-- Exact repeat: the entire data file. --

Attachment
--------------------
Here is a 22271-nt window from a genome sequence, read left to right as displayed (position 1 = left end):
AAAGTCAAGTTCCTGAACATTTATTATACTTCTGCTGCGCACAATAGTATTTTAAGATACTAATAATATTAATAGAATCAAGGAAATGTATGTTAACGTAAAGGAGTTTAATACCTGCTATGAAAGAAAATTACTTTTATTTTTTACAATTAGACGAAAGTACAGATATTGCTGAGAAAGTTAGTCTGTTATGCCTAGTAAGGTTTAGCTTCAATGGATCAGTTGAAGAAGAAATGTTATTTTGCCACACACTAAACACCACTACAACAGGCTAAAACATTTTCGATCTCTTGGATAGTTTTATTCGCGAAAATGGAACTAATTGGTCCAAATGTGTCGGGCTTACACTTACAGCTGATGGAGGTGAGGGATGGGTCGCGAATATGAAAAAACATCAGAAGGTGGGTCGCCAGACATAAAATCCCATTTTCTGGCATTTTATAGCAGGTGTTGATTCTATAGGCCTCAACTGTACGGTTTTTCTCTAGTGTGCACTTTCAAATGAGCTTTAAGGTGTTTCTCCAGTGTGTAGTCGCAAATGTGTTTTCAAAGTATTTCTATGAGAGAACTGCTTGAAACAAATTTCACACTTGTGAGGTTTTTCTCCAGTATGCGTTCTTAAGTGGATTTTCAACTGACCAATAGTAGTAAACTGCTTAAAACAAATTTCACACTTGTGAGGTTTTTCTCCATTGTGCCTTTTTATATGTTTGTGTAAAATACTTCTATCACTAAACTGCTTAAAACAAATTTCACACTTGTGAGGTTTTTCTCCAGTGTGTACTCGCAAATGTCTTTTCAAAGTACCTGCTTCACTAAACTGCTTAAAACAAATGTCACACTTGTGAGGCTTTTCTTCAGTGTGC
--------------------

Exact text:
Here is a 22271-nt window from a genome sequence, read left to right as displayed (position 1 = left end):
AAAGTCAAGTTCCTGAACATTTATTATACTTCTGCTGCGCACAATAGTATTTTAAGATACTAATAATATTAATAGAATCAAGGAAATGTATGTTAACGTAAAGGAGTTTAATACCTGCTATGAAAGAAAATTACTTTTATTTTTTACAATTAGACGAAAGTACAGATATTGCTGAGAAAGTTAGTCTGTTATGCCTAGTAAGGTTTAGCTTCAATGGATCAGTTGAAGAAGAAATGTTATTTTGCCACACACTAAACACCACTACAACAGGCTAAAACATTTTCGATCTCTTGGATAGTTTTATTCGCGAAAATGGAACTAATTGGTCCAAATGTGTCGGGCTTACACTTACAGCTGATGGAGGTGAGGGATGGGTCGCGAATATGAAAAAACATCAGAAGGTGGGTCGCCAGACATAAAATCCCATTTTCTGGCATTTTATAGCAGGTGTTGATTCTATAGGCCTCAACTGTACGGTTTTTCTCTAGTGTGCACTTTCAAATGAGCTTTAAGGTGTTTCTCCAGTGTGTAGTCGCAAATGTGTTTTCAAAGTATTTCTATGAGAGAACTGCTTGAAACAAATTTCACACTTGTGAGGTTTTTCTCCAGTATGCGTTCTTAAGTGGATTTTCAACTGACCAATAGTAGTAAACTGCTTAAAACAAATTTCACACTTGTGAGGTTTTTCTCCATTGTGCCTTTTTATATGTTTGTGTAAAATACTTCTATCACTAAACTGCTTAAAACAAATTTCACACTTGTGAGGTTTTTCTCCAGTGTGTACTCGCAAATGTCTTTTCAAAGTACCTGCTTCACTAAACTGCTTAAAACAAATGTCACACTTGTGAGGCTTTTCTTCAGTGTGC